Improved control UAV’s (unmanned aerial vehicles) for faster, more accurate and robust maneuvering
Projectpartners privé: EUKA, DronePort
Projectpartners kennisinstellingen: KU Leuven, UGent, von Karman Instituut
Projectduur: 4 jaar
Status: In aanvraag
Valorisatie van dit project in samenwerking met EUKA en DronePort:
De valorisatieketen voor UAV-applicaties is een proces in drie stappen. Waarde wordt gegenereerd bij grotere bedrijven en openbare diensten, door hun bestaande bedrijfsprocessen te verstoren. Tal van kleinere bedrijven, zowel bestaande als in de opstartfase, zullen deze ‘verstorende’ processen aanbieden op basis van UAV-hardware die de projectresultaten vervatten. Omdat dit proces steunt op kleinere bedrijven kan dit een snelle, flexibele en robuuste weg naar valorisatie zijn. Dit project versnelt dit proces en begeleidt het om succes te waarborgen.
SBO project proposal for the Research Foundation – Flanders (FWO) – April 2017
Goele Pipeleers, Peter Slaets, Jan Swevers, Maarten Vanierschot, Mark Versteyhe (KU Leuven)
Marc Vantorre (UGent), Jeroen van Beeck (von Karman Institute)
Contact information: [email protected] 0472/ 19 46 98
The main objective of this proposal is to improve the position control of unmanned aerial vehicles (UAV’s). The technology improves position control (accuracy, dynamics, robustness) in proximity to hard solid spatial objects (walls, buildings) and under wind load.
We see a strong need for improved levels of (position) control. At present, a (remote) pilot continuously corrects the intended path of the UAV subjected to disturbances like wind and proximity to large solid objects (such as buildings). Large solid objects like walls cause a push back on the UAV due to aerodynamic interactions with that object. The overall objectives of this project is to assist the pilot boosting the maneuverability performance of UAV’s by improving the controller based on models that are able to predict complex aerodynamic interactions.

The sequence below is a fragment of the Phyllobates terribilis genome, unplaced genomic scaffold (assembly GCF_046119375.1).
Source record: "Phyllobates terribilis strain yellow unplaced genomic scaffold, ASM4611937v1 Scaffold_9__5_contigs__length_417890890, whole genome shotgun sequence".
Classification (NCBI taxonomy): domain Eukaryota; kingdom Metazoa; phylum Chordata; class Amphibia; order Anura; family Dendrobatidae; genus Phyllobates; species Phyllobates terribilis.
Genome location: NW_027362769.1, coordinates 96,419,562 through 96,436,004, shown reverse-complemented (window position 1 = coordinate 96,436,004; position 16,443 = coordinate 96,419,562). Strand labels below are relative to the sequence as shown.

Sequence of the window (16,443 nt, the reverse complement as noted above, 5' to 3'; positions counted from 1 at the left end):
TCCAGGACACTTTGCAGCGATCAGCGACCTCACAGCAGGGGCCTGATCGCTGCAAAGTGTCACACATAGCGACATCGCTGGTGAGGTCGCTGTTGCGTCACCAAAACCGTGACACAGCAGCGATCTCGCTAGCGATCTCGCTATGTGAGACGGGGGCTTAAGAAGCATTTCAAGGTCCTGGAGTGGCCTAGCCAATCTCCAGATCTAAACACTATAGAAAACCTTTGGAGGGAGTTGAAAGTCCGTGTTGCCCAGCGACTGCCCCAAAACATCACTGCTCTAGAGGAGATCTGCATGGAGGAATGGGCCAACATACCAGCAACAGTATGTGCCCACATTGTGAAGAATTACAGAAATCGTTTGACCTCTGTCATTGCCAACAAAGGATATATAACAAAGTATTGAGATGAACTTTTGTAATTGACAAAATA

Current autopilots use classic linear control techniques for navigation, guidance and control. However, in close proximity to objects or under wind, these aerodynamic interactions become important and traditional autopilot systems fail.
Figure 1 A UAV disturbed by the building as it approaches the building (streamlines of air are compressed and result in a net force on the UAV) and by the flow field (wind) around building. The intended controller can predict these interactions and knows how to pro-actively compensate for: the result is solid position control around objects.
The control architecture of choice is a model predictive controller. An aerodynamic model of a UAV interacting with its fluidic environment is used to predict the result of potential control actions like revving up on of the screws. Being able to predict the result of control actions (over a limited time horizon) enables then the elicitation of best possible set of control actions to apply to the UAV.
New application areas for UAV’s
The project lifts roadblocks on the roadmap toward fully autonomous flight under disturbances.
On a shorter term the project results will allow UAV’s to be operated more precise and with less effort from the pilot. It allows a safer, more robust (against wind), and less risky (against crash or collision) operation, and an easier landing.
The project furthermore enables a number of new indoor applications in which UAV’s need to fly closer to flat surfaces (ceiling, floor, walls), such as close-range inspection, object manipulation with grippers, spray painting objects, cleaning off dust, …
The project also enables new outdoor applications which are currently impeded by wind disturbances that the pilot cannot remotely corrected for. Applications include closer inspection of buildings/pylons, cleaning of window glasses, manipulation by grippers for maintenance, spray painting objects, cleaning or blowing off debris from buildings or structures. The project will also allow operating the UAV at higher wind speeds than is currently possible.